Certainly the 21-year-old McAvoy and 21-year-old Werenski have shown promise as excellent puck-movers and developing two-way D-men in their short NHL careers. But to lump the two of them together into the same class is not something I’m sure the Bruins would do at this point in their separate negotiations.

First off, both Doughty and Karlsson were Norris Trophy finalists before they got their massive contracts. Secondly, do you know how many games Doughty missed with injuries before he signed his eight-year, $56 million contract?

He missed seven NHL games with injuries in his first three seasons with the Kings, including just one in his first two seasons in Los Angeles. Doughty also put together a 16-goal, 59-point masterpiece sophomore season, all while averaging 24 plus minutes of ice time per game over those first three NHL seasons in L.A.

All due respect to a special talent in McAvoy who idolizes Doughty, but he hasn’t even been close to that kind of dominance yet in his very promising, young NHL career. He was brilliant in the Stanley Cup Playoffs and he's shown big time flashes for the B's, but he's also missed almost 50 games with injuries over the last two years. 

Werenski has averaged 13 goals and 40 points in his three NHL seasons with Columbus and missed a total of nine NHL games in his first two seasons before playing the full 82-game schedule this past season for the Blue Jackets. He’s a lot closer to Doughty in terms of a comparable situation at this point in his young NHL career.

Werenski has the ability to be offer-sheeted by other prospective NHL teams, and has all the makings of an RFA who could cash in on something similar to the massive eight-year, $60 million deal signed by Florida’s Aaron Ekblad a couple of seasons ago.

McAvoy, on the other hand, has topped out at seven goals and 32 points in the better of his two NHL seasons (his rookie campaign) and has missed a whopping 47 games due to injuries in his first two seasons. McAvoy also can’t be tendered with an offer sheet by other NHL teams because he has fewer than three full years of NHL service based on the 40-game rule adopted by the league when it comes to restricted free agents.

So really there are very few parallels between Werenski’s negotiating leverage right now and McAvoy’s situation headed into his third NHL season with Boston.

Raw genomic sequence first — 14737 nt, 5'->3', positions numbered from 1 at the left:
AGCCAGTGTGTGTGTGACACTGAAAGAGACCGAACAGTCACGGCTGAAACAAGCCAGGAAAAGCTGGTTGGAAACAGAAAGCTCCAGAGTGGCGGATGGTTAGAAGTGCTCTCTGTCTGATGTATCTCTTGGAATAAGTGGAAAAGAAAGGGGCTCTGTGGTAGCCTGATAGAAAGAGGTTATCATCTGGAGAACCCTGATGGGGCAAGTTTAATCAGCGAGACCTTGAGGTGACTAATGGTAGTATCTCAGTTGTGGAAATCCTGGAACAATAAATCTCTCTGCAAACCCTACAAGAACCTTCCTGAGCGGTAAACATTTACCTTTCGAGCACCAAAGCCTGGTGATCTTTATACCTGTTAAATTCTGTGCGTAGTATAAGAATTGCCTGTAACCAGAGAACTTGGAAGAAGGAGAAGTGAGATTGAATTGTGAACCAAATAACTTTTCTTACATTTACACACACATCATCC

If McAvoy wants to get the “huge contract” with the B’s then he’s going to have to earn it with a dominant, healthy season that he has yet to put together at the NHL level. It’s really as simple as that, regardless of his Corsi numbers when he has been healthy over the last two seasons.

The best course of action for both the Bruins and McAvoy?

It would be sign a bridge contract for a couple of years where the young D-man gets the $5-6 million per season based on his closest comparable players (Esa Lindell, for one), and puts together the kind of years that would put him closer to the Doughty/Karlsson/Ekblad max contract neighborhood that he’s clearly aspiring to at this point.

Basically, McAvoy at this point will need to sign the qualifying offer given to him by the Bruins or sit out until he agrees to a long-term second deal with the Boston. The reality is this: The Bruins young D-man has zero leverage this time around in negotiations aside from being a key player for the B's in both their present and future plans. Then again, the Bruins did pretty well in the first half last season when McAvoy was barely a presence while battling through concussion-related issues, and before he put together a very strong second half and postseason during their run to Game 7 of the Cup Final.

There’s no reason to think they can’t do the same this season with a Stanley Cup Final-worthy group if McAvoy’s camp plays hardball and holds out ahead of NHL training camp.

All signs point to McAvoy getting a big raise and eventually getting the cap-busting contract that he’s clearly going to be looking for, and he could get it as soon as a year from now at this time. But the 21-year-old needs to earn it first, and shame on Don Sweeney and the Bruins if they shell out tens of millions of dollars on an admittedly talented, highly-gifted player before he’s done the kind of things that earn players that type of money at the NHL level.